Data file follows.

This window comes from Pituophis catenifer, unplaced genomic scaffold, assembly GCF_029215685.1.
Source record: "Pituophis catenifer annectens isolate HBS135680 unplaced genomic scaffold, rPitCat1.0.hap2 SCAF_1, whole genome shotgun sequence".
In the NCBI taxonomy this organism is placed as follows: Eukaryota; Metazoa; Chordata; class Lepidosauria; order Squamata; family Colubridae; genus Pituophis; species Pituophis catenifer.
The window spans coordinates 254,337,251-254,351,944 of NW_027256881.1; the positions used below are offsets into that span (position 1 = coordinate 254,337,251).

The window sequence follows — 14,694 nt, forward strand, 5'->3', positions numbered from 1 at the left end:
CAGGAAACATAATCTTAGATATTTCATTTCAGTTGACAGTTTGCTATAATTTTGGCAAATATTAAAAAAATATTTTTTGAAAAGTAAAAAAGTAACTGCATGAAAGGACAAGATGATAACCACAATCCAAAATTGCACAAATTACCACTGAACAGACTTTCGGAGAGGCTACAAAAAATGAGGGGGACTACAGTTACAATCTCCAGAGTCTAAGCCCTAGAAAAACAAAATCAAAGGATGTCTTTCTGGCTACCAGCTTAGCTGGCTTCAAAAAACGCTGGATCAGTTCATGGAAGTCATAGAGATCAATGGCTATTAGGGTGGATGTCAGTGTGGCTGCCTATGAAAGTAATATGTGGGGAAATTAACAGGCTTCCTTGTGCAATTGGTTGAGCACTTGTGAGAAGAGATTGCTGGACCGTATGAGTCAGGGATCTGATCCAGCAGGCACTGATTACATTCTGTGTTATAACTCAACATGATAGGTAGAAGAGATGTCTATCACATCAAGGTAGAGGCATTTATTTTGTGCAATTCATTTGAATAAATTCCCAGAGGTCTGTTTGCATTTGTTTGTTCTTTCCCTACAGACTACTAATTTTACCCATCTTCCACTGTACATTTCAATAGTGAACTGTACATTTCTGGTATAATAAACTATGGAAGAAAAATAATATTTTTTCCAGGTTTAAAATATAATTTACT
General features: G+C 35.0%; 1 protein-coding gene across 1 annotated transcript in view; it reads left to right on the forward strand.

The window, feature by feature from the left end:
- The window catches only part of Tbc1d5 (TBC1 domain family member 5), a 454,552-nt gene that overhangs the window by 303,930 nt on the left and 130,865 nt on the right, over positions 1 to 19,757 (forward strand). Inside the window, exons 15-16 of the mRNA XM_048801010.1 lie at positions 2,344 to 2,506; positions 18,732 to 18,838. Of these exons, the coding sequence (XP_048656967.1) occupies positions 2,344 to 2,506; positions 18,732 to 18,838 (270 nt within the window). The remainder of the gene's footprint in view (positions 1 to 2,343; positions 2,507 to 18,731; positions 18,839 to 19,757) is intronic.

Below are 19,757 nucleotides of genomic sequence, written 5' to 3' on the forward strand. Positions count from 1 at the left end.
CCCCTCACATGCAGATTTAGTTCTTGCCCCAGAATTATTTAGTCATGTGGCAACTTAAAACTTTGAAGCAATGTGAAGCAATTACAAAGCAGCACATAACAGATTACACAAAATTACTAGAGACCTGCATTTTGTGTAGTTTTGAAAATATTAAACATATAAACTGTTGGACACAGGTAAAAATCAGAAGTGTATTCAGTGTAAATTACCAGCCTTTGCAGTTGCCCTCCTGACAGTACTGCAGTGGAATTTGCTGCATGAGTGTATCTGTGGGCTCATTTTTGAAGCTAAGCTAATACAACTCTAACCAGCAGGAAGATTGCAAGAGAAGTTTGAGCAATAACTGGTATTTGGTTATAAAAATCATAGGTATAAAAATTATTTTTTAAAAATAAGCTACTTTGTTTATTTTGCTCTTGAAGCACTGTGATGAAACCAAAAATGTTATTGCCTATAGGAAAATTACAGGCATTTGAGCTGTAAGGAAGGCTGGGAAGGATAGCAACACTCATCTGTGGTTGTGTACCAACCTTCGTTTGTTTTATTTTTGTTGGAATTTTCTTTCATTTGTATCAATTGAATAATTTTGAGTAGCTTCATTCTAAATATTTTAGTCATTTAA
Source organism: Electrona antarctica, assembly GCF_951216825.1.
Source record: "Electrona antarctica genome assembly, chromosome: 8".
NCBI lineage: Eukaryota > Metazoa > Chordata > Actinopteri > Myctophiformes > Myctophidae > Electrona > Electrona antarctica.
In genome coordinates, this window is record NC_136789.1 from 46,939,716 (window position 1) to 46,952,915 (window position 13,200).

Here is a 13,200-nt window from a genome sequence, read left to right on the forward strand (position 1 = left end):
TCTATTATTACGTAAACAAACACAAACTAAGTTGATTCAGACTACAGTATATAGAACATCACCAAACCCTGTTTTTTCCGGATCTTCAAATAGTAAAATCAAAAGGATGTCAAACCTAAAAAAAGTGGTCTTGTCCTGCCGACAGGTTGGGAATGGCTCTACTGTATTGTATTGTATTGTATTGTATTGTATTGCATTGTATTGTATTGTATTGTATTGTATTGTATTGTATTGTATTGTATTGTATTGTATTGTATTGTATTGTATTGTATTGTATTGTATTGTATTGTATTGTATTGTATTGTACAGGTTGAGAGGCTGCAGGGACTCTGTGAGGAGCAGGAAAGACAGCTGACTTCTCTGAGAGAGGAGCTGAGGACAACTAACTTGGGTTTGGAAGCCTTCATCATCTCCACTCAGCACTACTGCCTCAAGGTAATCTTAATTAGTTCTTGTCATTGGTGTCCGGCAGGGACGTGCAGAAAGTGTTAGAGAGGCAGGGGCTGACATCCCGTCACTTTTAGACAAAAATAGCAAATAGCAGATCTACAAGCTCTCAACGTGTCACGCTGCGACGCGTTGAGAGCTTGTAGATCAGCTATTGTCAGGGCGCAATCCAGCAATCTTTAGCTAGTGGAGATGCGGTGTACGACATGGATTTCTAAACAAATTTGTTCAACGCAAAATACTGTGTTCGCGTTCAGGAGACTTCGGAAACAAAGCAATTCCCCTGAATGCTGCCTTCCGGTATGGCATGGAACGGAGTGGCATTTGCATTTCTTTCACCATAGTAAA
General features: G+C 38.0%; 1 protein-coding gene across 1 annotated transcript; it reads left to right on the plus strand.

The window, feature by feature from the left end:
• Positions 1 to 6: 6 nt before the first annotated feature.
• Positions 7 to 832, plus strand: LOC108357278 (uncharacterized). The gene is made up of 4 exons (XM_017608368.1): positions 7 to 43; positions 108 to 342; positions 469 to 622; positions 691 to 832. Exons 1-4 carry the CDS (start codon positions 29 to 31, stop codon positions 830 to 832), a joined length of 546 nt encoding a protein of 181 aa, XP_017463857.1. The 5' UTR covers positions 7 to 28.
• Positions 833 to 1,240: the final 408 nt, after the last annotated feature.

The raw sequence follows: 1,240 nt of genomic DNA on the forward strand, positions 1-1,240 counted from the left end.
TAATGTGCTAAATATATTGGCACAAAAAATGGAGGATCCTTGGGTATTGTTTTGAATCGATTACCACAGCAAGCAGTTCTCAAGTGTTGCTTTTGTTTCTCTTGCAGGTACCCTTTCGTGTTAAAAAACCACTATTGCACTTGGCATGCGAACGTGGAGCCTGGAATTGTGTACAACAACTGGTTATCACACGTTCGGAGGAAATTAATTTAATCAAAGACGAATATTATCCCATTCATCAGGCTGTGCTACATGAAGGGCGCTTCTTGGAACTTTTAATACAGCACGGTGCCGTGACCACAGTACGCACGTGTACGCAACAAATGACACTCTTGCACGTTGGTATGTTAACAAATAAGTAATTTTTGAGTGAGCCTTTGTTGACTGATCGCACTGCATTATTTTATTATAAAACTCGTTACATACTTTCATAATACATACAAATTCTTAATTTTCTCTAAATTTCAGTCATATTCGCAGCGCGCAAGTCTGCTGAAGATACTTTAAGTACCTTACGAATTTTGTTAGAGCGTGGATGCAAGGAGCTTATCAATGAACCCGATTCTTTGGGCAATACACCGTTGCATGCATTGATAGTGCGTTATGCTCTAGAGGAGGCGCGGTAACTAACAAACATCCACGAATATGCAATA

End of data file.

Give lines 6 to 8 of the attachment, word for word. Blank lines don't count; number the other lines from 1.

CAGGAAACATAATCTTAGATATTTCATTTCAGTTGACAGTTTGCTATAATTTTGGCAAATATTAAAAAAATATTTTTTGAAAAGTAAAAAAGTAACTGCATGAAAGGACAAGATGATAACCACAATCCAAAATTGCACAAATTACCACTGAACAGACTTTCGGAGAGGCTACAAAAAATGAGGGGGACTACAGTTACAATCTCCAGAGTCTAAGCCCTAGAAAAACAAAATCAAAGGATGTCTTTCTGGCTACCAGCTTAGCTGGCTTCAAAAAACGCTGGATCAGTTCATGGAAGTCATAGAGATCAATGGCTATTAGGGTGGATGTCAGTGTGGCTGCCTATGAAAGTAATATGTGGGGAAATTAACAGGCTTCCTTGTGCAATTGGTTGAGCACTTGTGAGAAGAGATTGCTGGACCGTATGAGTCAGGGATCTGATCCAGCAGGCACTGATTACATTCTGTGTTATAACTCAACATGATAGGTAGAAGAGATGTCTATCACATCAAGGTAGAGGCATTTATTTTGTGCAATTCATTTGAATAAATTCCCAGAGGTCTGTTTGCATTTGTTTGTTCTTTCCCTACAGACTACTAATTTTACCCATCTTCCACTGTACATTTCAATAGTGAACTGTACATTTCTGGTATAATAAACTATGGAAGAAAAATAATATTTTTTCCAGGTTTAAAATATAATTTACT
General features: G+C 35.0%; 1 protein-coding gene across 1 annotated transcript in view; it reads left to right on the forward strand.

The window, feature by feature from the left end: